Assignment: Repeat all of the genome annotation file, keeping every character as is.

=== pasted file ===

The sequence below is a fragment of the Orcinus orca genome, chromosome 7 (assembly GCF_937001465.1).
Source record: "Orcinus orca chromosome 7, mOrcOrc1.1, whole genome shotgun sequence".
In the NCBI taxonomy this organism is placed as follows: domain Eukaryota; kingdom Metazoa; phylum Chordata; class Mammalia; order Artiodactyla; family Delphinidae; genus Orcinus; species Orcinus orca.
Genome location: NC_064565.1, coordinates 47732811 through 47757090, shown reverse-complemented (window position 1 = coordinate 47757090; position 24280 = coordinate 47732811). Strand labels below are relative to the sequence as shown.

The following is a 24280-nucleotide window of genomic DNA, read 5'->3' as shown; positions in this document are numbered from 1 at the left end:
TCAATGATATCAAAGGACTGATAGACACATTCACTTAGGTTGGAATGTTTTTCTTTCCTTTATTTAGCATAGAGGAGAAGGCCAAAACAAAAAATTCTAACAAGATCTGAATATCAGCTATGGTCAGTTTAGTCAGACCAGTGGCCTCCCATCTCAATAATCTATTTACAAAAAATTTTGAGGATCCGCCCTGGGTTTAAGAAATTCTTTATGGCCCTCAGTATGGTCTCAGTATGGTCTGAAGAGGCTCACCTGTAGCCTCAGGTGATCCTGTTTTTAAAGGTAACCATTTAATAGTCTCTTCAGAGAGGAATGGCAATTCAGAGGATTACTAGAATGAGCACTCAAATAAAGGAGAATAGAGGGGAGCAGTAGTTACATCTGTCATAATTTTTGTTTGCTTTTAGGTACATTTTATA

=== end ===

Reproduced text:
The sequence below is a fragment of the Orcinus orca genome, chromosome 7 (assembly GCF_937001465.1).
Source record: "Orcinus orca chromosome 7, mOrcOrc1.1, whole genome shotgun sequence".
In the NCBI taxonomy this organism is placed as follows: domain Eukaryota; kingdom Metazoa; phylum Chordata; class Mammalia; order Artiodactyla; family Delphinidae; genus Orcinus; species Orcinus orca.
Genome location: NC_064565.1, coordinates 47732811 through 47757090, shown reverse-complemented (window position 1 = coordinate 47757090; position 24280 = coordinate 47732811). Strand labels below are relative to the sequence as shown.

The following is a 24280-nucleotide window of genomic DNA, read 5'->3' as shown; positions in this document are numbered from 1 at the left end:
TCAATGATATCAAAGGACTGATAGACACATTCACTTAGGTTGGAATGTTTTTCTTTCCTTTATTTAGCATAGAGGAGAAGGCCAAAACAAAAAATTCTAACAAGATCTGAATATCAGCTATGGTCAGTTTAGTCAGACCAGTGGCCTCCCATCTCAATAATCTATTTACAAAAAATTTTGAGGATCCGCCCTGGGTTTAAGAAATTCTTTATGGCCCTCAGTATGGTCTCAGTATGGTCTGAAGAGGCTCACCTGTAGCCTCAGGTGATCCTGTTTTTAAAGGTAACCATTTAATAGTCTCTTCAGAGAGGAATGGCAATTCAGAGGATTACTAGAATGAGCACTCAAATAAAGGAGAATAGAGGGGAGCAGTAGTTACATCTGTCATAATTTTTGTTTGCTTTTAGGTACATTTTATA